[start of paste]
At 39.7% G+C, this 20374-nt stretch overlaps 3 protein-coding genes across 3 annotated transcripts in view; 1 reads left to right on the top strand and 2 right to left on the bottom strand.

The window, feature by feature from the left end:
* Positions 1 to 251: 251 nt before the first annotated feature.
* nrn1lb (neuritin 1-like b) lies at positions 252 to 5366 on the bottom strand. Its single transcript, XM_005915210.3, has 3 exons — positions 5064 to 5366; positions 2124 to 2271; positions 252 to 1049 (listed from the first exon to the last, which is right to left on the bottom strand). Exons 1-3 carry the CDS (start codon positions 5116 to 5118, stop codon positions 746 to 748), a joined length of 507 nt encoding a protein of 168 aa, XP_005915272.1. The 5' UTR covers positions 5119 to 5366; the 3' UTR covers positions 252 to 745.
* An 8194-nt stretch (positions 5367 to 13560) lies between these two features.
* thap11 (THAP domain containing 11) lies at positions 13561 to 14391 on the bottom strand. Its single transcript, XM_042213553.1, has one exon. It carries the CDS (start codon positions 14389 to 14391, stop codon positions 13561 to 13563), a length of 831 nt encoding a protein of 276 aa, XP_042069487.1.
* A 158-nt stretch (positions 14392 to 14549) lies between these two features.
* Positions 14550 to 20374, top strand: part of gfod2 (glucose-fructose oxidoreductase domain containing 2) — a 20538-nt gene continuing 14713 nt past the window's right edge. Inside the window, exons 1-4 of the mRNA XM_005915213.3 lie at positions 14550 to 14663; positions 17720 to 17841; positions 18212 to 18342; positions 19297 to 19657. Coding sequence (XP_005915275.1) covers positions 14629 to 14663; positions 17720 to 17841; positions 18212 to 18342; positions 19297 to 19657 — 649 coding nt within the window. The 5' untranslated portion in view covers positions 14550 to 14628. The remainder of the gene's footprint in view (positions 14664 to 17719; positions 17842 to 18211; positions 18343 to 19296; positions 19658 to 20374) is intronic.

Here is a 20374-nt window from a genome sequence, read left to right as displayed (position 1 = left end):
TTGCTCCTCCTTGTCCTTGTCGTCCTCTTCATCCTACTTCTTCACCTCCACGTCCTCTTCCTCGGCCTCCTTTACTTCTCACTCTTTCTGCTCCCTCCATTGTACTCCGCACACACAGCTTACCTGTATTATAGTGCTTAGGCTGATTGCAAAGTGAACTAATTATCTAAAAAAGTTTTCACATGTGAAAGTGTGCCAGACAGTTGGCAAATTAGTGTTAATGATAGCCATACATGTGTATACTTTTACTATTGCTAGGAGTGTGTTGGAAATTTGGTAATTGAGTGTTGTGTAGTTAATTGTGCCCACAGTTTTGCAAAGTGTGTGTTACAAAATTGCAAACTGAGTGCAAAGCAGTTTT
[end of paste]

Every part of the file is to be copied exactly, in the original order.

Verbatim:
At 39.7% G+C, this 20374-nt stretch overlaps 3 protein-coding genes across 3 annotated transcripts in view; 1 reads left to right on the top strand and 2 right to left on the bottom strand.

The window, feature by feature from the left end:
* Positions 1 to 251: 251 nt before the first annotated feature.
* nrn1lb (neuritin 1-like b) lies at positions 252 to 5366 on the bottom strand. Its single transcript, XM_005915210.3, has 3 exons — positions 5064 to 5366; positions 2124 to 2271; positions 252 to 1049 (listed from the first exon to the last, which is right to left on the bottom strand). Exons 1-3 carry the CDS (start codon positions 5116 to 5118, stop codon positions 746 to 748), a joined length of 507 nt encoding a protein of 168 aa, XP_005915272.1. The 5' UTR covers positions 5119 to 5366; the 3' UTR covers positions 252 to 745.
* An 8194-nt stretch (positions 5367 to 13560) lies between these two features.
* thap11 (THAP domain containing 11) lies at positions 13561 to 14391 on the bottom strand. Its single transcript, XM_042213553.1, has one exon. It carries the CDS (start codon positions 14389 to 14391, stop codon positions 13561 to 13563), a length of 831 nt encoding a protein of 276 aa, XP_042069487.1.
* A 158-nt stretch (positions 14392 to 14549) lies between these two features.
* Positions 14550 to 20374, top strand: part of gfod2 (glucose-fructose oxidoreductase domain containing 2) — a 20538-nt gene continuing 14713 nt past the window's right edge. Inside the window, exons 1-4 of the mRNA XM_005915213.3 lie at positions 14550 to 14663; positions 17720 to 17841; positions 18212 to 18342; positions 19297 to 19657. Coding sequence (XP_005915275.1) covers positions 14629 to 14663; positions 17720 to 17841; positions 18212 to 18342; positions 19297 to 19657 — 649 coding nt within the window. The 5' untranslated portion in view covers positions 14550 to 14628. The remainder of the gene's footprint in view (positions 14664 to 17719; positions 17842 to 18211; positions 18343 to 19296; positions 19658 to 20374) is intronic.

Here is a 20374-nt window from a genome sequence, read left to right as displayed (position 1 = left end):
TTGCTCCTCCTTGTCCTTGTCGTCCTCTTCATCCTACTTCTTCACCTCCACGTCCTCTTCCTCGGCCTCCTTTACTTCTCACTCTTTCTGCTCCCTCCATTGTACTCCGCACACACAGCTTACCTGTATTATAGTGCTTAGGCTGATTGCAAAGTGAACTAATTATCTAAAAAAGTTTTCACATGTGAAAGTGTGCCAGACAGTTGGCAAATTAGTGTTAATGATAGCCATACATGTGTATACTTTTACTATTGCTAGGAGTGTGTTGGAAATTTGGTAATTGAGTGTTGTGTAGTTAATTGTGCCCACAGTTTTGCAAAGTGTGTGTTACAAAATTGCAAACTGAGTGCAAAGCAGTTTT